Monday, February 21, 2011

T+20: Return to China

I’m finally back in Shanghai. In fact, I felt I was back in Shanghai the minute I boarded that China Eastern flight at JFK. People were pushing and shoving, talking loudly in the aisles while others around them were trying to sleep. And the lady across the aisle kept spitting into the vomit bag the whole flight – I was wondering if maybe she too recently had an SLAD/R operation and had excess phlegm that she needed to part with. They should outfit those planes with the suction devices I used at the hospital. Better yet, they should outfit all of China with them. But enough China bashing, I’m getting off topic and there are plenty of good things about China too.  (If you want to read more about China, and my tales as a reluctant expat in Shanghai, you can do so at: www.shanghaied.asia.)

Stepping aboard China Eastern is
like already being back in China
However, the guy who sat next to me on the flight wasn’t one of them. He spoke Mandarin with a funny accent that I had trouble understanding. And because of the airplane noise, he could barely understand me. Since he noticed that I had a watch, for the last 11 hours of the 15 hour flight, he asked me every 30 minutes how much longer until we land. It seemed that we would never land, but eventually we did. That was sort of a microcosm of what I’m going through now with my voice. It seems that the next several months will never pass. But, of course, they will. And just as sure as I’m back in Shanghai now, I will soon have a strong and spasm-free voice.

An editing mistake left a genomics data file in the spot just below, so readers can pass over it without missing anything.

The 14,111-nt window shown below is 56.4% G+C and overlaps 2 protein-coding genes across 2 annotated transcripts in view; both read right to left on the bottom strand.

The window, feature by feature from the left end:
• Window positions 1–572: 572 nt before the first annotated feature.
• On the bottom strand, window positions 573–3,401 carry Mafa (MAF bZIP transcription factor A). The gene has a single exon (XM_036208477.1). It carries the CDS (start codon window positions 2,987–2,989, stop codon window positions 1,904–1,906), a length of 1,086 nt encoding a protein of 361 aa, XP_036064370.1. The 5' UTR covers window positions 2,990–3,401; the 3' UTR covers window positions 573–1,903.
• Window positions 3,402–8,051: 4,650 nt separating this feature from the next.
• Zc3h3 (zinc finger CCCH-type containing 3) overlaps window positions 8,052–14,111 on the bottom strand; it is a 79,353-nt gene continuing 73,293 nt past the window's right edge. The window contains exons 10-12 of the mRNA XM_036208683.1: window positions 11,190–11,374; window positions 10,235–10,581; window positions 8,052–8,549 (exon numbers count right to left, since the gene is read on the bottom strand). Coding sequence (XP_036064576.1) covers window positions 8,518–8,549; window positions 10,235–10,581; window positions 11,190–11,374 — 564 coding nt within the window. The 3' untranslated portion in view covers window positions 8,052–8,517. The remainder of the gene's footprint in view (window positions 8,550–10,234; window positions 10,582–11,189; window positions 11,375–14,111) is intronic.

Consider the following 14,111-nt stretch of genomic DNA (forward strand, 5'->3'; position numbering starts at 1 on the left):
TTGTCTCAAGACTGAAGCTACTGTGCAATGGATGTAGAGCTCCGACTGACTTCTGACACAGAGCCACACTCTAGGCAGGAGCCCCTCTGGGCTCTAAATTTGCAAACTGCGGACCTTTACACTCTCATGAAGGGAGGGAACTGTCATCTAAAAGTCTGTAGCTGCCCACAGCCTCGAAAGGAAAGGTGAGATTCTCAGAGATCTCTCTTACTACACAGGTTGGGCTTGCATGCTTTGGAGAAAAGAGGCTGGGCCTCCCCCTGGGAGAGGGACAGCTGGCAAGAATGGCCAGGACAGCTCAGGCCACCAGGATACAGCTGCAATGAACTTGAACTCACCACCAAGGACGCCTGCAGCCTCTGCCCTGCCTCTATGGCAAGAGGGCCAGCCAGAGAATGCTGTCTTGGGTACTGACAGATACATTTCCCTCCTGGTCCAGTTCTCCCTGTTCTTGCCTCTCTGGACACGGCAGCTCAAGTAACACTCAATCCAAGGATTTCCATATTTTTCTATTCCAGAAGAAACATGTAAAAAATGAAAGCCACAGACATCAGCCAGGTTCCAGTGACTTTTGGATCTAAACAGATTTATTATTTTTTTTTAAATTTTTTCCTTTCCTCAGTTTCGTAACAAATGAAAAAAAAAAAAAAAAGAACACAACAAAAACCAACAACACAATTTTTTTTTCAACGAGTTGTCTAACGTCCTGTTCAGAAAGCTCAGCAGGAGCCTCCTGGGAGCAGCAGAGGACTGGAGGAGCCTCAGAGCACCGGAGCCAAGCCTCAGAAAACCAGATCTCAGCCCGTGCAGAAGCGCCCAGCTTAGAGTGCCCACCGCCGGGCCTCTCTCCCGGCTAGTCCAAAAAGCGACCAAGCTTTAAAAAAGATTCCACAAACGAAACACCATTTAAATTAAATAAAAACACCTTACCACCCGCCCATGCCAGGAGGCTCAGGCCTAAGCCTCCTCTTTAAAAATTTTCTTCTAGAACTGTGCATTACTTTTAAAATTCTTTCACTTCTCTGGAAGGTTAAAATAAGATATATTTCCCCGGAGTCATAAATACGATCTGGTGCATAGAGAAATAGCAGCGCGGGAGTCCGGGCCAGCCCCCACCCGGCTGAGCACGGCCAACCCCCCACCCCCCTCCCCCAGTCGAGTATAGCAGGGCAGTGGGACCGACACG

As an aside, I do speak a fair bit of Mandarin Chinese, and found that my spasmodic dysphonia was always worse when trying to speak this non-native language than it was when speaking English.

It’s been a long journey, in many respects. In retrospect it wasn’t that bad, but I’m relieved that the hardest part is behind me. Now all I have to do is wait and be patient, which is not easy, because I’m not a patient person.

In one regard, it’s easier to be voiceless in China than in the US. I can just point to things in shops and they’ll just assume that I'm a dumb foreigner that doesn't speak Chinese instead of assuming that I just don’t speak.

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